Expects input in the form YYYYMMDD. Online demo

### Decoder

n/~{18+65}%=


Expects input in the form

BANDNAME
YYYYMMDD


Online demo

I'm not going to post a list of 260 names because a) that would be a complete waste of space; b) it's easy to convince yourself that the encoder is an injection.

• Fails on cool-sounding, in my opinion. – isaacg Oct 30 '14 at 15:38
• And pronounceable? – Bill Woodger Oct 30 '14 at 16:36
• @BillWoodger, if you can pronounce taramasalata I don't think you should have problems with any of these names. English phonotactics isn't overly restrictive. – Peter Taylor Oct 30 '14 at 16:38
• Ah. G(r)eek rock band. I suppose I tied "pronounceable" to being actual words. Nicely fineses the need for a dictionary. – Bill Woodger Oct 30 '14 at 17:05

# Python 3

## Generator

This generates shorter names so they seem a little less obscure.

import string

date = input()
vowels = 'aeiou'
name = ''
consonants = ''.join(i for i in string.ascii_lowercase if not i in vowels)
for i in range(0,len(date),2):
name += vowels[int(date[i])%len(vowels)]+consonants[int(date[i])%len(consonants)]
print(name)


### Example

Input:  30102014
Output: ofecidec


## Validator

Just performs the above and compares the result with the supplied name.

import string

date, name = input().split(',')
vowels = 'aeiou'
tname = ''
consonants = ''.join(i for i in string.ascii_lowercase if not i in vowels)
for i in range(0,len(date),2):
tname += vowels[int(date[i])%len(vowels)]+consonants[int(date[i])%len(consonants)]
print(tname == name)


### Examples

Input:  30102014,ofecidec
Output: True

Input:  30102014,ofocidoc
Output: False


Input should be in the format:

DDMMYYYY,NAME


# Javascript

Since the authorities forget names after 5 years, we can leave the millennium, century, and decade digits out of the year. We can also use day of year (DoY). This program accepts input in the form of YDoY

## Encoder

The encoder converts the base 10 date to a base 26 string, then shifts it over 10 characters to remove any numbers. Then we add vowels, spaces, and capitalization to make the words look like english.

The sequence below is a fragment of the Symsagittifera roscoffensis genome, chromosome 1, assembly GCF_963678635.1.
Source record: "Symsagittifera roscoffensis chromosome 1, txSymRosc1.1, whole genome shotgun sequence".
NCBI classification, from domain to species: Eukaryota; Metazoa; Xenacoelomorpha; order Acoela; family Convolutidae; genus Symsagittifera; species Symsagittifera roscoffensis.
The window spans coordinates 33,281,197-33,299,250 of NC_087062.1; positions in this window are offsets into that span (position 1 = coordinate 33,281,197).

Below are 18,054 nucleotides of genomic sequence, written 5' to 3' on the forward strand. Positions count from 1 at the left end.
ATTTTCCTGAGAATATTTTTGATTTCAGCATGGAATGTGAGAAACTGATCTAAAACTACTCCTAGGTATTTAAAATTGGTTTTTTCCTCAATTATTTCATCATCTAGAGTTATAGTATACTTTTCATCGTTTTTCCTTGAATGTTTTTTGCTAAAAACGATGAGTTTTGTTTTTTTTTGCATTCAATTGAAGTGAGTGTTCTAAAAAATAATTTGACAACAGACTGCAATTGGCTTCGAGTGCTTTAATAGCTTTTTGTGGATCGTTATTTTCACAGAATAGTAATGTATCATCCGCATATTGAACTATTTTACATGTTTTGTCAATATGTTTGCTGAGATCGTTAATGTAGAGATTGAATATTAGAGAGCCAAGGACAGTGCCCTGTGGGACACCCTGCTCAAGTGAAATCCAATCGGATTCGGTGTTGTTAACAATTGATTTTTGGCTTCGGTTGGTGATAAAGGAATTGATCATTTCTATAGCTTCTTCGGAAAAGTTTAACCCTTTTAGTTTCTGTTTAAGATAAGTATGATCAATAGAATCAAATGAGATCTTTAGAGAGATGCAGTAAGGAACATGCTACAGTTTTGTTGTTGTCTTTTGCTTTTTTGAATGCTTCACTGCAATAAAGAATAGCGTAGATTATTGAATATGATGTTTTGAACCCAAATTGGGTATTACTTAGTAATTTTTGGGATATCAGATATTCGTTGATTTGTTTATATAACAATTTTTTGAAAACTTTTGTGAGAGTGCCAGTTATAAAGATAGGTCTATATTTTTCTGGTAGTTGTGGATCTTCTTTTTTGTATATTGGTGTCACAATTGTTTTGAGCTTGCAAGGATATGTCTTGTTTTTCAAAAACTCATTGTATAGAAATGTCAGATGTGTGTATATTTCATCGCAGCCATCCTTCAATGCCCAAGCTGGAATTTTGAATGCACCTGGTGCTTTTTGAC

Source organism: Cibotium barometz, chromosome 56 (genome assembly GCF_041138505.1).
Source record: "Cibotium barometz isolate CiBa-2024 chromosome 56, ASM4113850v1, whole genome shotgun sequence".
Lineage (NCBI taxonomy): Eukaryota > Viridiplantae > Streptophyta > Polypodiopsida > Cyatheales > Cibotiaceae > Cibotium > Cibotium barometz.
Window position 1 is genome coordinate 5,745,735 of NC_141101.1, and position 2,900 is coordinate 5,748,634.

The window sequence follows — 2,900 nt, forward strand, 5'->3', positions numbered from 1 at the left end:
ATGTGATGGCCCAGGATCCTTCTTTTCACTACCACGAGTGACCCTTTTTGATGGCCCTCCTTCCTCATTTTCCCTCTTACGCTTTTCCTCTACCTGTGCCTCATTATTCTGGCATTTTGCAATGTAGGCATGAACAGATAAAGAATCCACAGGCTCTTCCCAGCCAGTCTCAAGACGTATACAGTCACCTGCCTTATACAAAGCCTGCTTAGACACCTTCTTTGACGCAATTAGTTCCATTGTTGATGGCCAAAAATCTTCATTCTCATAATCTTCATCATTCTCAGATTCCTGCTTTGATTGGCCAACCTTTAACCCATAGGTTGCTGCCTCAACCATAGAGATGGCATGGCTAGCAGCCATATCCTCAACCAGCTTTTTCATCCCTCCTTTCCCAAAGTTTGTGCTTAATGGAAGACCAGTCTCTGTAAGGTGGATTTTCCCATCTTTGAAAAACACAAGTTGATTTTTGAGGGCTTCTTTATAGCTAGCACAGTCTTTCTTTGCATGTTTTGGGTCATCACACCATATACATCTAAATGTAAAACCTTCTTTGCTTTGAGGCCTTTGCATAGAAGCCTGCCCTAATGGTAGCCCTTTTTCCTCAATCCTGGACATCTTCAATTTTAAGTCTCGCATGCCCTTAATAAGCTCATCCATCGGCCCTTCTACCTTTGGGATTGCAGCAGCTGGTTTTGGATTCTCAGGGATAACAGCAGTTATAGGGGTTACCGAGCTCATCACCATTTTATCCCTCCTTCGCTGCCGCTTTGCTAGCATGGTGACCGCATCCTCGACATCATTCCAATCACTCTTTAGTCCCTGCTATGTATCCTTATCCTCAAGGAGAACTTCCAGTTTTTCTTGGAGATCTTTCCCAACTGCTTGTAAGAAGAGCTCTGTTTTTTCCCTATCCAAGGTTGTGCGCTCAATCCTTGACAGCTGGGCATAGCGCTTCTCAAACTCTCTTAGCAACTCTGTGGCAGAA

function encodeName(date){
var alphabet = '0123456789abcdefghijklmnopqrstuvwxyz';
var vowels = 'aeiou';
var rebased = date.toString(26);
var shifted = '';
var name = '';
for(var c in rebased){
var i = alphabet.indexOf(rebased[c]);
shifted += alphabet.substring(i+10, i+11)
}
for(var a in shifted)
name += a%2 == 0 ? shifted[a].toUpperCase() + vowels[a%vowels.length] : shifted[a] + ' ';

return name.trim();
}


## Decoder

function decodeName(name){
var alphabet = '0123456789abcdefghijklmnopqrstuvwxyz';
var vowels = 'aeiou';
var stripped = '';
var shifted = '';

for(var n in name)
stripped += vowels.indexOf(name[n]) >= 0 || name[n] == ' ' ? '' : name[n].toLowerCase();

for(var n in stripped)
shifted += alphabet[alphabet.indexOf(stripped[n])-10];

return parseInt(shifted, 26);
}


## Examples

function encodeName(b){b=b.toString(26);var a="",d="",c;for(c in b)var f="0123456789abcdefghijklmnopqrstuvwxyz".indexOf(b[c]),a=a+"0123456789abcdefghijklmnopqrstuvwxyz".substring(f+10,f+11);for(var e in a)d+=0==e%2?a[e].toUpperCase()+"aeiou"[e%5]:a[e]+" ";return d.trim()}
function decodeName(b){var a="",d="",c;for(c in b)a+=0<="aeiou".indexOf(b[c])||" "==b[c]?"":b[c].toLowerCase();for(c in a)d+="0123456789abcdefghijklmnopqrstuvwxyz"["0123456789abcdefghijklmnopqrstuvwxyz".indexOf(a[c])-10];return parseInt(d,26)};

var date = 1003;
alert(encodeName(date) + ' -- ' + decodeName(encodeName(date)));
var date = 9123;
alert(encodeName(date) + ' -- ' + decodeName(encodeName(date)));
var date = 3333;
alert(encodeName(date) + ' -- ' + decodeName(encodeName(date)));
var date = 2321;
alert(encodeName(date) + ' -- ' + decodeName(encodeName(date)));
var date = 0345;
alert(encodeName(date) + ' -- ' + decodeName(encodeName(date)));

• 0345 is an octal number. – Peter Taylor Oct 30 '14 at 16:19